Theological Disagreements #1: Mutual Submission and Ephesians 5:21 (continued)

In the last post I tried to define an issue of interpretation concerning Ephesians 5:21, whether it should be seen as the end of a section on ethical behavior or as the beginning of a new section on relationships within the Christian household. Because our modern translations of the Bible feel it is necessary to provide editorial headings for each section of Scripture, this has become a significant issue, for these artificial divisions require the translation’s editorial committees to divide the text either before or after Ephesians 5:21. Remember that these headings are not part of the inspired text. They are composed and inserted by scholars like me who are doing their best to help readers understand the flow of the book. My example was the NIV, which included this verse at the end of the section on ethical behavior in the 1984 edition, and moved it to begin the section on household relationships in the 2011 edition.

Initially, in this post,  let me say that the actual translation and meaning of this verse are not in dispute. The verb here is a form of the Greek verb υποτάσσω (hupotassδ). This word had old military roots, perhaps used to “line up” the troops under the authority of a centurion or other army chief. You were putting yourself at ready to follow the orders of your commander. In Ephesians 5:21, the verb uses a Greek form we call the “middle voice,” something we don’t have in English as far as our forms go. The effect of the middle voice is to indicate that the action of the verb is done both by and to the subject, therefore, “submit yourselves.” We are not being called to “be submissive” or to “force others to submit.” We are called to an action that can only be done on a personal level, “submit yourselves.” How do we do this? This is qualified in two ways in the verse.

First, Paul is asking the Ephesians to submit themselves “to one another.” The Greek word here, ’αλλήλοις (allēlois) is what we call a “reciprocal pronoun,” referring to a community ethic. This is something we all do if we are part of the community. It precludes the idea of some ruling and others submitting. All are called to submit to each another.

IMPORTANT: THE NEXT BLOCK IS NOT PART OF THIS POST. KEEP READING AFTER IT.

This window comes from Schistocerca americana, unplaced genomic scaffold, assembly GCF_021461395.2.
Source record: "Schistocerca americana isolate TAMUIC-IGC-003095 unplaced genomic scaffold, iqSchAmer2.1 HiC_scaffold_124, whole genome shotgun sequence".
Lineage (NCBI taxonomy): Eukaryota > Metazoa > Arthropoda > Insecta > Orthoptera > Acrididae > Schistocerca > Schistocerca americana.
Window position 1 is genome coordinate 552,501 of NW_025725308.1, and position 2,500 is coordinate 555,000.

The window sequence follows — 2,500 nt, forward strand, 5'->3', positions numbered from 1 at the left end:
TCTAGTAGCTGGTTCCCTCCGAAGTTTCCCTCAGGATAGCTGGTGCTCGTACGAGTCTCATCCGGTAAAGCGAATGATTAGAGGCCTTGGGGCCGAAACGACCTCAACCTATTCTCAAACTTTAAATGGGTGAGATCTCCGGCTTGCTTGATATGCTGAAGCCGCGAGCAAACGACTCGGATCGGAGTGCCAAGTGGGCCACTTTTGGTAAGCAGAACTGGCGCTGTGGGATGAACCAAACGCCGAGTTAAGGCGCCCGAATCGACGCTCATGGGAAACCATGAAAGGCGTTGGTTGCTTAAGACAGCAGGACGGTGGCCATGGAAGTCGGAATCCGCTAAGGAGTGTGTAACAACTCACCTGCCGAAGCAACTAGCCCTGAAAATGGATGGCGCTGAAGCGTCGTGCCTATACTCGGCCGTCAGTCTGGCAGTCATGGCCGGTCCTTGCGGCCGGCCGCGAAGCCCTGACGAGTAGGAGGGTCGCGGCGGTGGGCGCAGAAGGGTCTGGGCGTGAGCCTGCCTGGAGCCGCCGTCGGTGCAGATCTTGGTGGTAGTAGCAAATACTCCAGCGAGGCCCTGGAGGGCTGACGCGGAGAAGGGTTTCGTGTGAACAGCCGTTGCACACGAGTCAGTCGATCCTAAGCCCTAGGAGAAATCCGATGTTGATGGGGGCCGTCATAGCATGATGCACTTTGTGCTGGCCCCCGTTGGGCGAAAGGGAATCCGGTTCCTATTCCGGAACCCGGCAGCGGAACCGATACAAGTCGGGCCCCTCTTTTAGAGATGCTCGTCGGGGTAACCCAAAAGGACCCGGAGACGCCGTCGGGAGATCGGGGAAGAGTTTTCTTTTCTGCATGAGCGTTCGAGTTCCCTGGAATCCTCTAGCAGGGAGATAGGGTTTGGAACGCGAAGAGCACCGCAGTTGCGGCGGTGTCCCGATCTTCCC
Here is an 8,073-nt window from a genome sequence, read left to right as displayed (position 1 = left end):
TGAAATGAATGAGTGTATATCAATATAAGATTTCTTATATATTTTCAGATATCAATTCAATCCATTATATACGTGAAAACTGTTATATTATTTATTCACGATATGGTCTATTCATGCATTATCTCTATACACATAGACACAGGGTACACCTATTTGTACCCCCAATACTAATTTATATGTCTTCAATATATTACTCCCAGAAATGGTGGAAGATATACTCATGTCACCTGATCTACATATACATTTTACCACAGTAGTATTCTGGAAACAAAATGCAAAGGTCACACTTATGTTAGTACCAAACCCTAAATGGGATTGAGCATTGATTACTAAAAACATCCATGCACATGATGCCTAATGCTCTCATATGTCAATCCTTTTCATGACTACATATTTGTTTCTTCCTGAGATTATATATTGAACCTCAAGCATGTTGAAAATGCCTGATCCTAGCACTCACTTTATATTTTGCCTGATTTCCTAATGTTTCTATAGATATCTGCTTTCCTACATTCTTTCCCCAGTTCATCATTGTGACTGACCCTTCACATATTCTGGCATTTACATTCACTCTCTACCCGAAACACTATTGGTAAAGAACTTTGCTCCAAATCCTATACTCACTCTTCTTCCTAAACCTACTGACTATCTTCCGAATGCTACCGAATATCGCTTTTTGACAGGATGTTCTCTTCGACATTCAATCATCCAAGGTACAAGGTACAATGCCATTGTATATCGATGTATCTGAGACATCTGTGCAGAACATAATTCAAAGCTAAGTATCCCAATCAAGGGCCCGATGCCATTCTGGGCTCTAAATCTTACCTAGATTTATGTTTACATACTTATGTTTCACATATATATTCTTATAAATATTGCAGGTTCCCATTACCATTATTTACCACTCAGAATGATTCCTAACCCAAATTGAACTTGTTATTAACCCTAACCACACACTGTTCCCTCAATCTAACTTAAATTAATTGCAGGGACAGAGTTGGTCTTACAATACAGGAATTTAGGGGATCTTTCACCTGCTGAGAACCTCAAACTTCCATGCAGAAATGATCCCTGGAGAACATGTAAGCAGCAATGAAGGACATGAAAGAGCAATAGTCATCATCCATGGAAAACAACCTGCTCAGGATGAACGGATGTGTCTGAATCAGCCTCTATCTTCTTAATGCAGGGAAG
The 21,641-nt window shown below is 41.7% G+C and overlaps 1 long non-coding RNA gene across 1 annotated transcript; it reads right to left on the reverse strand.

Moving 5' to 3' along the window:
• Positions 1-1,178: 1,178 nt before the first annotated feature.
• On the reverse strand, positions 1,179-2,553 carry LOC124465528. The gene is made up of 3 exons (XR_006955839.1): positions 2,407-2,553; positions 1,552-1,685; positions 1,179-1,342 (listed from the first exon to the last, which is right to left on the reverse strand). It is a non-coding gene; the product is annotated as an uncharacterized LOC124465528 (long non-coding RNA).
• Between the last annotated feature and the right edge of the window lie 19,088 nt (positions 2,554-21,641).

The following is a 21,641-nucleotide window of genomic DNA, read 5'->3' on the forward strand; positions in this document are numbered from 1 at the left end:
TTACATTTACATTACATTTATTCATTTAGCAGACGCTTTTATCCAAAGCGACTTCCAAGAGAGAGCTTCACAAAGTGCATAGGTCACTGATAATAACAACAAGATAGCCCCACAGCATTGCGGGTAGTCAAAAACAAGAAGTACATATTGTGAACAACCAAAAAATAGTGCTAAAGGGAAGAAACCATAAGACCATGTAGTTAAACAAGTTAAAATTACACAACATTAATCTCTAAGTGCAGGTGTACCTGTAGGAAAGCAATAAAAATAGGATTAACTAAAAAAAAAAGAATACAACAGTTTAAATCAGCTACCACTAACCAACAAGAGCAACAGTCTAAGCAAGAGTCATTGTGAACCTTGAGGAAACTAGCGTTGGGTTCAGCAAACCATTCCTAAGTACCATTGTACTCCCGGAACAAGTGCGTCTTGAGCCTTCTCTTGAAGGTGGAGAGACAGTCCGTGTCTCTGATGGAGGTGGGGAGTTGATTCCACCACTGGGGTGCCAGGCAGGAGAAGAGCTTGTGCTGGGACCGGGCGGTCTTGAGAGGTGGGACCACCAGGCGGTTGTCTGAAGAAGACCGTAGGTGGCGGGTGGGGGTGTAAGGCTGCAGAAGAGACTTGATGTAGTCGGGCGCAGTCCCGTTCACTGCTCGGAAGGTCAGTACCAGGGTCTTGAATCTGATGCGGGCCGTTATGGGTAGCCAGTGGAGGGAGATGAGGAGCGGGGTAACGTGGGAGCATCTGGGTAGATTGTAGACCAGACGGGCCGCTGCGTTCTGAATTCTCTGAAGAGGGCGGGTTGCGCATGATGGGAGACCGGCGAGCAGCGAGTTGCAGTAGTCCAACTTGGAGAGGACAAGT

Second, Paul asks the Ephesians to do this “out of reverence for Christ.” This aspect of the verse is often overlooked. The word translated “reverence” here is a form of φόβος (phobos), the common Greek word for fear (and the root word for any English term that includes “phobia”). In the ancient world, submission was usually based on fear. A Roman soldier submitted to his superior officer because if he didn’t, he would be punished harshly. Likewise, the citizens of a city submitted to the civil authorities because they would otherwise be punished. Fear is a great motivator for submission. Here is the paradox in the verse, though. We are not being asked to submit to the one we fear or respect (Christ). That is assumed. Our fear/respect of Christ and submission to his authority is the basis for submitting to others within the congregation, people whom we need not fear. Our relationship with our Lord, Jesus Christ, the head of the church, is the starting point for an attitude of mutual submission within the church. We mutually submit because we are part of a community where everyone has submitted to Christ as Lord.

In the next post, I will attempt to explain how this verse (and its call to mutual submission) fits into the larger argument that Paul is making in Ephesians 5 and 6.

Mark Krause

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